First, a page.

As a population, very few people stopped smoking because they worried about its dangers, however graphically they were portrayed. So a simple message that excessive energy use is bad for the world is unlikely to have much effect. We could start with mandatory Government health warnings on light switches and pictures of dying polar bears on fridges, but my guess is that they won’t do much to change or shift energy demand.
Nor did people give up smoking when taxes were increased. They moaned. A few people went down the micro-generation route of growing their own, but most paid up and continued to puff away.
It was only when the message started to permeate that it was anti-social that behaviour started to change. Legal judgements on the dangers of passive smoking started to change the moral ground, from where it became acceptable to castigate people about their habit in public.
That was reinforced by pressure groups taking tobacco companies to court over their marketing practices and winning massive settlements from them. Only then did Governments act by banning smoking in public places, throwing more grist to the mill of ostracising smokers and reinforcing consumer behavioural change. Yet despite all of this, many still smoke – they just do it in private.
Can we effect a similar social tsunami in terms of energy usage? At what point will it be acceptable to publicly criticise a neighbour because they have an illuminated Santa on their roof at Christmas? Or cook real food in their oven instead of microwaving a ready-meal? And if we go down that route, what secrets might we find lurking in the vaults of our utilities that could set them up for public vilification and the chance to become the next Philip Morris? Heaven forbid that at some point in their murky past they might have encouraged consumers to use more energy…
The prospect of becoming the next punchbag for the righteous consumer movement isn’t the only concern for the energy utilities. They’ve probably not even thought about that possibility. There’s a more worrying possibility that they should be considering. Governments have seen acceptable or necessary addictions as a source of tax revenue in the past, and there’s no reason they couldn’t do the same again – this time with energy. Instead of letting utilities profit from Time of Use prices, they could legislate to implement them as a Tax on Use, diverting the potential spoils from the utilities’ coffers to their own. If they seize that opportunity they probably won’t even bother to pretend they’re trying to change consumer behaviour – they’ll just take the money.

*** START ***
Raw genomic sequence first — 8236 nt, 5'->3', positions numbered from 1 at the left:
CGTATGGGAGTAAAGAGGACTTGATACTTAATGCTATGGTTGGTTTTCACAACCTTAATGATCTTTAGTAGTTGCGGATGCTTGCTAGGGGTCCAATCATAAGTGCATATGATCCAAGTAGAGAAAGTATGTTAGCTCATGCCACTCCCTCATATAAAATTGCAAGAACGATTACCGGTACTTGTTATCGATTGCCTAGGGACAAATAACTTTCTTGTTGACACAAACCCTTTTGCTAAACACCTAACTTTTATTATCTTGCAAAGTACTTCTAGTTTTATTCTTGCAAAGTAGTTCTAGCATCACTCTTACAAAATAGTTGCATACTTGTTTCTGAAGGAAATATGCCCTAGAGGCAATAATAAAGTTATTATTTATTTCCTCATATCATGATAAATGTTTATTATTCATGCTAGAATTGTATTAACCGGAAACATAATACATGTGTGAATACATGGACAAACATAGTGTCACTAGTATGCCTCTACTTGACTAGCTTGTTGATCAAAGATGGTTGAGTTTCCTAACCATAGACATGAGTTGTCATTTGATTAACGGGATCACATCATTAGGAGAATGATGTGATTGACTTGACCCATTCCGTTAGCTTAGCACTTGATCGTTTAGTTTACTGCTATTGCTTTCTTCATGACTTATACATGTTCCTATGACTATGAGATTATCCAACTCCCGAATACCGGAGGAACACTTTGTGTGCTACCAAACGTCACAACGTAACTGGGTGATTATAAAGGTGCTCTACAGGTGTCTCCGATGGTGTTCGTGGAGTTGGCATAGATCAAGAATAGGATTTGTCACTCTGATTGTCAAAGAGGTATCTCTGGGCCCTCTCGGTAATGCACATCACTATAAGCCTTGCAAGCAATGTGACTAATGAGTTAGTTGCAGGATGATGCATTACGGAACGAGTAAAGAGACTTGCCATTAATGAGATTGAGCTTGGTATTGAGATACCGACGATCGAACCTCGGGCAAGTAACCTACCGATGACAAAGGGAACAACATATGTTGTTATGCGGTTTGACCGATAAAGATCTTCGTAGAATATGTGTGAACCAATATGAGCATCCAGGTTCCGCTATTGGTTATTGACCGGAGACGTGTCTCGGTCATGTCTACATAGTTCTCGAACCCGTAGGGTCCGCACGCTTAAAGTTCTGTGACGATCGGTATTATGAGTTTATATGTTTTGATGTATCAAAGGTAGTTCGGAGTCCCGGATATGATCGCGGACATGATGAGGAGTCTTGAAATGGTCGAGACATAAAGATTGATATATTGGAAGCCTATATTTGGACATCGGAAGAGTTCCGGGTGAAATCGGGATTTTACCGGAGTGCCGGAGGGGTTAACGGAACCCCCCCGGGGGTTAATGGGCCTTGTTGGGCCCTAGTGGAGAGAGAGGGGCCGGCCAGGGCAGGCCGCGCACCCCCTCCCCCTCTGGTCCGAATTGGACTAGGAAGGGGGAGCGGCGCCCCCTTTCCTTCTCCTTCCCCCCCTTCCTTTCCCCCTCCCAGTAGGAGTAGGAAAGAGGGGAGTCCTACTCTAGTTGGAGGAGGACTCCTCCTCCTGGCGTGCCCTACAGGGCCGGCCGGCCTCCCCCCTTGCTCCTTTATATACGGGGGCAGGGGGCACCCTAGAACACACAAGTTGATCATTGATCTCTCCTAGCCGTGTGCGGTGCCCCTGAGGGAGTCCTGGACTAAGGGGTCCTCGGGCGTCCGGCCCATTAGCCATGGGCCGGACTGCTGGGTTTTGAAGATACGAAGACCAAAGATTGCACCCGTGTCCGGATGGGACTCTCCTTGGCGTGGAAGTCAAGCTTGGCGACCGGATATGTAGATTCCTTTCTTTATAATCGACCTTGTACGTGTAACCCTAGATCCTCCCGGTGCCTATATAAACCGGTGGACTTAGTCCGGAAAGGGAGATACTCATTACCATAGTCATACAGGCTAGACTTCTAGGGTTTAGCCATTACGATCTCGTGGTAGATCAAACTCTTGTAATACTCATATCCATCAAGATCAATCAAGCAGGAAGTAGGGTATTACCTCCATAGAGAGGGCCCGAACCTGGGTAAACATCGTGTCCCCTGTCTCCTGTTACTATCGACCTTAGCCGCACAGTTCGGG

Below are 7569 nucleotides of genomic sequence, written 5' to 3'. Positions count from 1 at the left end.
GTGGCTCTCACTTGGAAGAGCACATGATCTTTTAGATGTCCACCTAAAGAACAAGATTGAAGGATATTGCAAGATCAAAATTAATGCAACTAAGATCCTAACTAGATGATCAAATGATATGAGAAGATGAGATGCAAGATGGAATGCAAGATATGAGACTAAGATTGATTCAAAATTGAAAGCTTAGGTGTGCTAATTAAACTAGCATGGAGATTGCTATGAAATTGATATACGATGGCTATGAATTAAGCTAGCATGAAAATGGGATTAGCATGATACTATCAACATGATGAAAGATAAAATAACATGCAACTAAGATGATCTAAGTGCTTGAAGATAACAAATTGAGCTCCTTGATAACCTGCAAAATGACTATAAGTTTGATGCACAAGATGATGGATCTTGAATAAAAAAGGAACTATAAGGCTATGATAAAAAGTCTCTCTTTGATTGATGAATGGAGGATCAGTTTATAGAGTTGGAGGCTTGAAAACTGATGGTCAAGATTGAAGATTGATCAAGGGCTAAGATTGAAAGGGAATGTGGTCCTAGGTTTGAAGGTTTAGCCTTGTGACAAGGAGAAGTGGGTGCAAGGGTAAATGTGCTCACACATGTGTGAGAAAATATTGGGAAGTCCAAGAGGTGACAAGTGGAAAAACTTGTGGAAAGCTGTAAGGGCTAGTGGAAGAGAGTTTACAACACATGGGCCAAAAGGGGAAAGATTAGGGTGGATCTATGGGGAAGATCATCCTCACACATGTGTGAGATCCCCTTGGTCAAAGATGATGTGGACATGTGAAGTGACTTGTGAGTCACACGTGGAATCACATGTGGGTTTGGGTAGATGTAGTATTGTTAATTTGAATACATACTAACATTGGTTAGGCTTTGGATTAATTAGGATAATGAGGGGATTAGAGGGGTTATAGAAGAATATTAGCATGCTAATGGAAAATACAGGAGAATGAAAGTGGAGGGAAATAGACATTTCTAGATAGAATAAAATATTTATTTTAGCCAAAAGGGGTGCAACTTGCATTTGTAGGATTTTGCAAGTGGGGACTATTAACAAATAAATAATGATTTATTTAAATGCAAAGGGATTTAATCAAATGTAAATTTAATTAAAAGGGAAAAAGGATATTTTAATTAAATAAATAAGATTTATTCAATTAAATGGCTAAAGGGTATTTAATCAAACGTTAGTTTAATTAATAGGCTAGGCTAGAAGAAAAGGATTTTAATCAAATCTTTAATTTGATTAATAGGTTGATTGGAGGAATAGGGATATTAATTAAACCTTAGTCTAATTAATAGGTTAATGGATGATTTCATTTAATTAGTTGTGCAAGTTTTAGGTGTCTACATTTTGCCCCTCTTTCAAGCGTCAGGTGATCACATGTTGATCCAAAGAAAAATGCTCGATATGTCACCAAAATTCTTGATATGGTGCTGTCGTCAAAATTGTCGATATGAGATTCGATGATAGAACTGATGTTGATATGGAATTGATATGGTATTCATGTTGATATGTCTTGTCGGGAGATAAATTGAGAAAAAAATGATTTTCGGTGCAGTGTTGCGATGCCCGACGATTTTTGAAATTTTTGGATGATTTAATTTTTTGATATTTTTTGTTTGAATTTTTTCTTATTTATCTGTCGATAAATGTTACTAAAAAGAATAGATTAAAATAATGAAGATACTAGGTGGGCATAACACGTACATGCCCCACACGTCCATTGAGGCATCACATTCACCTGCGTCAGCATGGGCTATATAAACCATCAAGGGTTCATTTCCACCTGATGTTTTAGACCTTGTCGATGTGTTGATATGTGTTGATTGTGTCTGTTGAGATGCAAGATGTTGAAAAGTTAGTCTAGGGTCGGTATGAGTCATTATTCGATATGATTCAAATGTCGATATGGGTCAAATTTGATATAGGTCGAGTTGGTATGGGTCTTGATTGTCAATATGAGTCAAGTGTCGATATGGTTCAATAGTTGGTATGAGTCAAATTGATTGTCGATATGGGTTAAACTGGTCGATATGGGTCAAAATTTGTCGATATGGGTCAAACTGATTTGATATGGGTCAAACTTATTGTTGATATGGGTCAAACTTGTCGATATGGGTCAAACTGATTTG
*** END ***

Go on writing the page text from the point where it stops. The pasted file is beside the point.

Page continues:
Which brings me back to Aidan’s quote. And here’s the insight I promised. For all of the progress in changing society’s attitude towards smoking, PrePayPower’s customers still spend more each day on cigarettes than they do on power. Yet these are the same customers that utilities believe will change their energy use as a result of the introduction of Time of Use tariffs. If every stick and carrot that has been applied to get smokers to change their behaviour over the last fifty yeas has failed to have an effect on PrePayPower’s customers, what hope is there for Time of Use pricing?
Does anyone in the industry seriously believe that ToU will work? Unless their wolf eyes can see a truth that the rest of us are blind to, then PrePayPower’s message is telling us that all the utilities can do is dream and drool. Their Little Red Riding Hood won’t even acknowledge the Wolf’s presence as she sneaks a cigarette out of Granny’s basket on the way to deliver her daily packs of Woodbines.